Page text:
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The Potential and Downsides of Pre-Assessments

By Kim Marshall, TIE columnist

Why give students pre-assessments? ask Thomas Guskey (University of Kentucky) and Jay McTighe (author/consultant) in this Educational Leadership article. The most common reasons are:
- To see what students know and are able to do before embarking on a lesson, curriculum unit, or course;
- To get baseline data against which to measure students’ progress;
- To communicate course or unit expectations to students up front and allow them to self-assess against models of expert performance;
- To focus students on the learning targets and get them thinking about how they will improve as a result of the lesson, unit, or course;
- To get a sense of students’ preconceived notions, misunderstandings, misconceptions, and knowledge gaps;
- To identify students’ interests, likes and dislikes, talents, and preferred ways of learning (surveys with questions like these also tell students that their teacher cares about them as people).
Notwithstanding these potential benefits, say Guskey and McTighe, pre-assessments can have the following downsides:
• Beginning on a bad note – “If pre-assessments simply demonstrate to students how little they know, this exercise may negatively affect their disposition toward the upcoming event,” say the authors. Teachers’ messaging needs to emphasize that a pre-assessment won’t count against students and the purpose is to help make lessons more effective and fun, highlight what’s going to be learned, and allow students to set goals.
• Wasting instructional time – The results of pre-assessments are often not news to teachers, especially if a unit has been carefully planned to anticipate errors and misconceptions. To avoid giving pre-assessments that add little value, teachers should use them only when necessary, keep them short, using multiple-choice questions where possible, and limit questions to areas where the teacher genuinely doesn’t know how students will perform.
• Creating management challenges – A thorough unit pre-assessment might well reveal four levels of student preparation in a single classroom: students who know the intended outcomes up front; students who have partial knowledge; students who have little or no knowledge; and students who have significant misconceptions. Trying to differentiate for all these students is a classroom management nightmare for even the most creative teacher. Guskey and McTighe suggest a compromise, with some highly engaging whole-class presentations and then significant decentralization and choice with frequent checks for understanding.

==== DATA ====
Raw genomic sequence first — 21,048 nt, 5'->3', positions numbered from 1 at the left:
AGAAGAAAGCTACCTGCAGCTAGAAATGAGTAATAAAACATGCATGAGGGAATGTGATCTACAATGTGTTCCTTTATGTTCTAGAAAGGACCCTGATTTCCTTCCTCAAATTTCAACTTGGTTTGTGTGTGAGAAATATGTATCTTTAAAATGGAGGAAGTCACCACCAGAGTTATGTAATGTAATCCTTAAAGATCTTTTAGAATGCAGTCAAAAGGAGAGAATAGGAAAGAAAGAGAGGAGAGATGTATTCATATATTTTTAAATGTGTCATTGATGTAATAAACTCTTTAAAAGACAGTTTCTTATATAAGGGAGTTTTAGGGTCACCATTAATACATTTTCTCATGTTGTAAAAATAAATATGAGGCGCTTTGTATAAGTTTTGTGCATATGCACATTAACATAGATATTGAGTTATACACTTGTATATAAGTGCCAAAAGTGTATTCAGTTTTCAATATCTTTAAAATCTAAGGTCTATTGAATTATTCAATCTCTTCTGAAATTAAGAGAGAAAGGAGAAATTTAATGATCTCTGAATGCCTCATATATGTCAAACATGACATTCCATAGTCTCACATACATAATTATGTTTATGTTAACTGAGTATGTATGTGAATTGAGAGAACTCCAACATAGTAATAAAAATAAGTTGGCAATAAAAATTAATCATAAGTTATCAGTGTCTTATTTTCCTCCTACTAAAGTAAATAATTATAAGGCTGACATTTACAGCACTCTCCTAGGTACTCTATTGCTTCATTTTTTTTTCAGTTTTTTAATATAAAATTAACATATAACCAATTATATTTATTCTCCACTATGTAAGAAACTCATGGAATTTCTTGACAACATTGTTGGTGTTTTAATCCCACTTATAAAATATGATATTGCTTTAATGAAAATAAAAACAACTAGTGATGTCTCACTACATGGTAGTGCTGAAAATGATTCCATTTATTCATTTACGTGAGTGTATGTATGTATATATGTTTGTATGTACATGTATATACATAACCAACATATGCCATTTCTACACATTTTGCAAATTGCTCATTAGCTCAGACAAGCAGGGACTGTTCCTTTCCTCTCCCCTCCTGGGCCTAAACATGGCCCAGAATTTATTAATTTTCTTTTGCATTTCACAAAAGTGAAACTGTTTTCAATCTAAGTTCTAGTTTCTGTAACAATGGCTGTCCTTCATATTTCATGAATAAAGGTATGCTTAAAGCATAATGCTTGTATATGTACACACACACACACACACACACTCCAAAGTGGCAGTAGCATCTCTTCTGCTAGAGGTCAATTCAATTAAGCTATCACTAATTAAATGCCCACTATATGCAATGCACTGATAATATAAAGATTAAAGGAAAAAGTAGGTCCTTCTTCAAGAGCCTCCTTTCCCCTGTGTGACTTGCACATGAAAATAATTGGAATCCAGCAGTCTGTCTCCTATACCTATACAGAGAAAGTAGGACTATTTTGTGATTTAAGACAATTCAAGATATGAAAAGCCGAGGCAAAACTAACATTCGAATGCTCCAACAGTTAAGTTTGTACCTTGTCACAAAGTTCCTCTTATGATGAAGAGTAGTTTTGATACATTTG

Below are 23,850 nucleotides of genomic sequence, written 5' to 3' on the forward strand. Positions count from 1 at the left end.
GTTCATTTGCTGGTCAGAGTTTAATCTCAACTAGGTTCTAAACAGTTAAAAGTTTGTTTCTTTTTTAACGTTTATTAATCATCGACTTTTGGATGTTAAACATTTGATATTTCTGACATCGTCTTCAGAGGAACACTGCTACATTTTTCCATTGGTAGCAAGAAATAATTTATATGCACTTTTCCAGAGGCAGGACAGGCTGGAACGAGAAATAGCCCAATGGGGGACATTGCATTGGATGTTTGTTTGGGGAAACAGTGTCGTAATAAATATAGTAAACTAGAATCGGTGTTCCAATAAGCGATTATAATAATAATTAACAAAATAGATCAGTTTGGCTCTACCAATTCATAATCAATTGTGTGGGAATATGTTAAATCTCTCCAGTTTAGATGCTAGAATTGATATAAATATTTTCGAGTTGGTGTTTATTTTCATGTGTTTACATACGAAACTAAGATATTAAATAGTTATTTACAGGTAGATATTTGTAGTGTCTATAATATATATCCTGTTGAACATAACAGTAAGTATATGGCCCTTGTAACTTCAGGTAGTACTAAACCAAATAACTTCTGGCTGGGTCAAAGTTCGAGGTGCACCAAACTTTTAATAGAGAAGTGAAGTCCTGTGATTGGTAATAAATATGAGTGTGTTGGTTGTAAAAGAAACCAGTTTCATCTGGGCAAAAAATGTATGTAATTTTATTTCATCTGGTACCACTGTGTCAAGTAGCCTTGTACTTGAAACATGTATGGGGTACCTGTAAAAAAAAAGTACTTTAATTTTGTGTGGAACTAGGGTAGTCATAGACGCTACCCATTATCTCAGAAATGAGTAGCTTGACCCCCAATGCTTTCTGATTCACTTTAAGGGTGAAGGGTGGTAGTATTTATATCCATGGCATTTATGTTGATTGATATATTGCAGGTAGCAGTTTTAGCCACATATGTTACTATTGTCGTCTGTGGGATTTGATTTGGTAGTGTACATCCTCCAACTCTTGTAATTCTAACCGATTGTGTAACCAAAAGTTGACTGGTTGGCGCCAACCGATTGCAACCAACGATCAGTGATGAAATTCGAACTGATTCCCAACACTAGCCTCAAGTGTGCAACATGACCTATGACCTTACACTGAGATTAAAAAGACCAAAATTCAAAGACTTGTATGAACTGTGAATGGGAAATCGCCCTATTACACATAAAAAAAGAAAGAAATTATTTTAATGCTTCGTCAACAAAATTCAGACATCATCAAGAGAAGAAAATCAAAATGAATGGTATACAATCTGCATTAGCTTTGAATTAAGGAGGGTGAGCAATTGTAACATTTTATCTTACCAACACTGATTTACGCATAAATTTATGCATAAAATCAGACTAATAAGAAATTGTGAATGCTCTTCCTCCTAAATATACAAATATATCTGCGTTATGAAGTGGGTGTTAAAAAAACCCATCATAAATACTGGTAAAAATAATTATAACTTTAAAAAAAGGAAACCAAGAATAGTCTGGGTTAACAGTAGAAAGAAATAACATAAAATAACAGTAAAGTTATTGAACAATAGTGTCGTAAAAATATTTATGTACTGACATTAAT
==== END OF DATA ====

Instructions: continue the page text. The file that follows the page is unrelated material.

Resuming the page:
• Consuming precious time looking at data – Written pre-assessment responses can take a lot of teacher time to score and analyze, slowing down the launch of instruction (especially for secondary teachers with multiple classes). When possible, teachers should gather pre-assessment data with individual student dry-erase boards, clickers, or other methods that allow for rapid student input and teacher analysis and decision-making. KWL charts can also be helpful (getting students to brainstorm at the outset what they know and want to know, and then at the end of the unit what they learned).
Guskey and McTighe conclude with three guidelines to ensure that pre-assessments are practical, provide useful data, and enhance student learning:
• Teachers should be clear about the purpose, both for themselves and their students. What new and helpful data will be gathered? Do students know why they are doing the pre-assessment?
• Decide how the information will be used. “Pre-assessment without associated action is like eating without digestion,” say Guskey and McTighe. Possible follow-ups include reviewing essential knowledge and skills with the whole class, addressing misconceptions, providing targeted instruction, linking content to students’ interests, and differentiating for individuals or groups.
• Use pre-assessments judiciously and efficiently. They’re not necessary for every new unit, say the authors – only when they can really add value and only if they’re short and can produce data that can be assessed quickly. Guskey and McTighe recommend against giving pre-assessments for individual lessons.
“Pre-Assessment: Promises and Cautions” by Thomas Guskey and Jay McTighe in Educational Leadership, April 2016 (Vol. 73, #7, p. 38-43), available for purchase at; the authors can be reached at and

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